As a visitor to Ireland, I have always noticed the Wicklow mountains appearing as I make the return journey to Dublin, but have never found time to explore.
On this trip, I factored in a few days based in Newtown Mt Kennedy, on the western edge of the National Park.
Arriving ahead of schedule on Monday, I headed for Djouce EI/IE007. This proved to be a good place to start, as most of the route follows the Wicklow Way long distance walk, and much of it is in the form of a board walk.
Great views from the top over Dublin bay and round to the mountains. Plenty of room for antennas on the peaty summit.
The walk up:
Sugar Loaf Mountain and the Irish sea:
Shack, by convenient boulder wind break:
JB Malone memorial on walk down:
On Tuesday, headed over to Tonelagee EI/IE003.
This was also a fairly straightforward walk up, but without the formal path. Much of the ascent was in low cloud, so an eye was kept on the compass to aid the return journey. Again there was plenty of room for antennas at the summit, and a convenient rock formation to provide shelter from the stiff breeze.
A little more detail:
The cloud had lifted by the time I got back to the car, it looks much easier now! :
I left my last target until Wednesday, as the weather was set to change. Kippure EI/IE005 hosts a TV mast, and so has a tarmac track to follow. This proved to be useful, as the walk up was entirely in low cloud. The gradient is relatively gentle, and made for a very pleasant hour long walk. I set up just outside the round stone gateposts with the “no entry beyond this point” notice, from where the mast was invisible through the cloud, though I did spot one of the guy line anchor points. Just as I arrived, it started raining. A bothy bag activation followed, but the rain obligingly stopped just in time to pack up and walk off.
Operating position - not often that a SOTA antenna is attached to a crash barrier, I guess:
Here is the notice, it is attached to one of the gateposts by a generous length of chain, and tells of considerable wind battering:
Heading back down:
A break in the cloud, nearly there:
After Kippure, I drove a few miles back over the Sally gap to Sorrel Hill EI/IE014. By now the sky had lightened, and the walk up through the heather was untroubled by cloud or rain. Again, plenty of room for antennas.
The summit cairn:
A look back to Kippure (centre), now bathed in sunlight, where the 1000ft mast can just be seen:
A look back from the car park. When I researched this summit, I was sure that there would be a route up from here, and indeed there was. No path visible on Google Earth, but a well trodden route easily followed on the ground.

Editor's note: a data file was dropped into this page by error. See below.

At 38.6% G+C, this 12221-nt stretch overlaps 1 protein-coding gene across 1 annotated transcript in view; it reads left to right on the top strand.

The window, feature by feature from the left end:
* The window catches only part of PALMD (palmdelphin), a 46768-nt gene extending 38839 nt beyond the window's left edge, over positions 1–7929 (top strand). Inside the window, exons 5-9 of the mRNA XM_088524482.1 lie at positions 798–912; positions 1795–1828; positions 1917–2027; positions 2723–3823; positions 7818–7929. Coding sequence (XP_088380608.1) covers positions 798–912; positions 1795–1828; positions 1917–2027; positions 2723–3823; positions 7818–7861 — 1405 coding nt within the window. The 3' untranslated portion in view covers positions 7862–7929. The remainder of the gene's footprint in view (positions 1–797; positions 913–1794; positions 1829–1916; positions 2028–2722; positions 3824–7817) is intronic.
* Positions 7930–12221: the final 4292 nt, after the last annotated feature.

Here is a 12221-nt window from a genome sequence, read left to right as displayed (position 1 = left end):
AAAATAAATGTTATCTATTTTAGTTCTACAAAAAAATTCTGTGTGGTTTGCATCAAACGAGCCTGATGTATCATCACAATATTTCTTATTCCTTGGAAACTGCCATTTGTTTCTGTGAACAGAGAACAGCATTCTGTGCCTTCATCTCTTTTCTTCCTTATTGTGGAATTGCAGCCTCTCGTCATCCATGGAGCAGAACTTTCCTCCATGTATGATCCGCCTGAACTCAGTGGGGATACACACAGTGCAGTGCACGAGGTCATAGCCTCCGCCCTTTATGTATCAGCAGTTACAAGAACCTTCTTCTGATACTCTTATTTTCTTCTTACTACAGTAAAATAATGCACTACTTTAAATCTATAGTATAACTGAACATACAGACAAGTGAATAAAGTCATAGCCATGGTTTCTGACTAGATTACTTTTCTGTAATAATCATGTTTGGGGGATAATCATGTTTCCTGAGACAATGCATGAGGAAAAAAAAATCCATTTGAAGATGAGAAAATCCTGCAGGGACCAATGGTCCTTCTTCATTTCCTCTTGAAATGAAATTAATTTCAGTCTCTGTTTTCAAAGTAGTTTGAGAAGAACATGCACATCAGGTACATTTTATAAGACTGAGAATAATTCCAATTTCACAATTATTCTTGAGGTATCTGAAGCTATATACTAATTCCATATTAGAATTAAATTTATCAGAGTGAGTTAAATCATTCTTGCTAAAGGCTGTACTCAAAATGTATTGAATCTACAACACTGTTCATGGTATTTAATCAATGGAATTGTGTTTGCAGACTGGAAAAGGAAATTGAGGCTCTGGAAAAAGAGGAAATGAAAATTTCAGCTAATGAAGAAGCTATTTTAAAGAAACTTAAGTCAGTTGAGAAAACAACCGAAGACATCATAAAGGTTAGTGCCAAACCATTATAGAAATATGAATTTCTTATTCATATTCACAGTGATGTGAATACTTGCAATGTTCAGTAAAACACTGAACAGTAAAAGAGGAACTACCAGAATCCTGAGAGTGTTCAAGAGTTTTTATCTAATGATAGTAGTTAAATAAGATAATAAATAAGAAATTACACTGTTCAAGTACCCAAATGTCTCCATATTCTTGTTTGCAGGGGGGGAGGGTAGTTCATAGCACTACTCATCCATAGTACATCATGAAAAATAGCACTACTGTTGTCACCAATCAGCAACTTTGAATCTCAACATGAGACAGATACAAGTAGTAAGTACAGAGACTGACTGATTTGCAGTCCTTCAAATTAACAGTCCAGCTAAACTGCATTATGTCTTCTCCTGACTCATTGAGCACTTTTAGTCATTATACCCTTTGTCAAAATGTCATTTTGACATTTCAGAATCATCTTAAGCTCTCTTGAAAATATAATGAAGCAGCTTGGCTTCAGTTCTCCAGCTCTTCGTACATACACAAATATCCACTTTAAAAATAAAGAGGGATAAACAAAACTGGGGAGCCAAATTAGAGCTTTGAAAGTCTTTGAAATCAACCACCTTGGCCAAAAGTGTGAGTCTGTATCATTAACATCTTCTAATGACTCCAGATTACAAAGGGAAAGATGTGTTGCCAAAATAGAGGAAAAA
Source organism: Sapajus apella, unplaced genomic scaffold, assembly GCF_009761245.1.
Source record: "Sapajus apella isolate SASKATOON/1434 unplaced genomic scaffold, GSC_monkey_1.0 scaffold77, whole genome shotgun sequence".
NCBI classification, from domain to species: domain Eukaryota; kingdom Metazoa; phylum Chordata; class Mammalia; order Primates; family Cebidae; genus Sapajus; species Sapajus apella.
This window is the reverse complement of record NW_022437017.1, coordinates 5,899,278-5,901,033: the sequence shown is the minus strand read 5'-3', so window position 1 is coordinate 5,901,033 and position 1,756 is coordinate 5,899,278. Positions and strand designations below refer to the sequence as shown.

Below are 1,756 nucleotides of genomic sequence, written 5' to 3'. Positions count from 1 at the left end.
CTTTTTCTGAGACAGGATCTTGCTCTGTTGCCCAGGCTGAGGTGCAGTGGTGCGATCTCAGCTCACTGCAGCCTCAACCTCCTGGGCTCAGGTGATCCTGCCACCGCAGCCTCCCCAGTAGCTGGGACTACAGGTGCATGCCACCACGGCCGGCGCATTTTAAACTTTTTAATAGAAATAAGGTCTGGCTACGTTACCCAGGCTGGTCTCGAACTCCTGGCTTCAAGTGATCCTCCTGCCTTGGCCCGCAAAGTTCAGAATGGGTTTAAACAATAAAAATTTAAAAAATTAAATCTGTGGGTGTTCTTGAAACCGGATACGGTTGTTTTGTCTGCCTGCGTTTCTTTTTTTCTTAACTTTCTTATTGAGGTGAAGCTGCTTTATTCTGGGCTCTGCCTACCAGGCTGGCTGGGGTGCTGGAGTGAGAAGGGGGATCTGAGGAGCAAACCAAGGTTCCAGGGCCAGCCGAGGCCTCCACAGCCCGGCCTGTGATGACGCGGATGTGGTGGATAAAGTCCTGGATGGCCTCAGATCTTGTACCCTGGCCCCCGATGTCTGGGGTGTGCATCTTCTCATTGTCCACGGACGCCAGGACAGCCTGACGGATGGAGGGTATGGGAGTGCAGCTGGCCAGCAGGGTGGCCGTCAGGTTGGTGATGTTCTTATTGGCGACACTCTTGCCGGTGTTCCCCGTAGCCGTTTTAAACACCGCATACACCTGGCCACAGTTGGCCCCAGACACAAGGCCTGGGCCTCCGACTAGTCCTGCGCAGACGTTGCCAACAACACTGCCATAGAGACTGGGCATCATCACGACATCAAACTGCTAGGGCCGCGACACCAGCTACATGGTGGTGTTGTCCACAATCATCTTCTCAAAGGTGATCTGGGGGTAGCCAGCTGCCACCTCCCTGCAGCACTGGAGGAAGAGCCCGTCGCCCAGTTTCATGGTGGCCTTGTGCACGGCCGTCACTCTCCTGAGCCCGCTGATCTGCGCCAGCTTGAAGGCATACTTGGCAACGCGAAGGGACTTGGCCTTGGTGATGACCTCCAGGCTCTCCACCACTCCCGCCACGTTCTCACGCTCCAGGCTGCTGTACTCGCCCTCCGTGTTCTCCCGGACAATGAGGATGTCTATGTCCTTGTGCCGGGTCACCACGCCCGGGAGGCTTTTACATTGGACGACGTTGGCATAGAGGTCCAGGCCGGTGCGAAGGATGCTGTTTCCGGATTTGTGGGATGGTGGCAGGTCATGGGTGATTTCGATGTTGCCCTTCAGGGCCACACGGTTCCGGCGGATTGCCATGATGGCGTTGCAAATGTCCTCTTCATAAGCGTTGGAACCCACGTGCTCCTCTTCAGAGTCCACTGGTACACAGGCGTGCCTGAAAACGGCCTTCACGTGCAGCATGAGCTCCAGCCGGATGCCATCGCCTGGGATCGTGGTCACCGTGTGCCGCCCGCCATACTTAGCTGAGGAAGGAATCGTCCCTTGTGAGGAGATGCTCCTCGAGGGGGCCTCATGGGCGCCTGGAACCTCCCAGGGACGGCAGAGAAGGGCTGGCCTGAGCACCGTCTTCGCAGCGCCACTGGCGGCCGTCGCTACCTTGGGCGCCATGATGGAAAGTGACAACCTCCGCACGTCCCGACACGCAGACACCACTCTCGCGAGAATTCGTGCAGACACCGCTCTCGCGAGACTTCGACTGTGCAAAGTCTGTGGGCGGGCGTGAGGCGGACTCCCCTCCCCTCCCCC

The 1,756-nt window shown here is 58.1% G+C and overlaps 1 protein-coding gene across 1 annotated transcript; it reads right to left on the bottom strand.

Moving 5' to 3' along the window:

So, that was it. On each activation I used a Wouxun handy running 4 Watts on 2m, to a ladder line Jpole on 5m pole.
This proved to be worthwhile, contacts were made on each occasion, and no interference experienced even beneath the mast on Kippure.
For HF, I used the FT817 on 40m SSB, using just the internal battery, and keeping to the 2.5 Watt setting. I was pleasantly surprised by how effective this proved to be, and although higher capacity batteries and higher output power would no doubt increase the number of contacts, it is an entirely practical setup if qualifying the summit is the main objective. Number of 40m contacts per summit in chronological order: 8, 13, 30, 15.
The antenna was a doublet cut rather long for 40m, and tuned with an Elecraft AATU. Supported on 5m pole at centre, and ends held up by walking pole one end, and local feature at the other!
I intend to visit this beautiful area again some time, as there are many more walks and summits to investigate.
Access to land is a current issue in EI, but within the National Park area, I found no problems.
On the more general issue, I was talking to a friend up country, who’s brother owns a small farm which includes a popular hill (not a SOTA summit). On the entrance gate is a number to phone for access. She explained that her brother was very happy to allow access, but currently, if people go on his land without permission, he can be held liable for accidents. If they get his permission first, then he has some indemnity from Bord Failte (the Irish Tourist Board).
I don’t know how common this arrangement is, but if you see such a notice, please ring the number!
Many thanks to everyone who called me, spotted me, advised me of opportunities for S2S etc, all very much appreciated.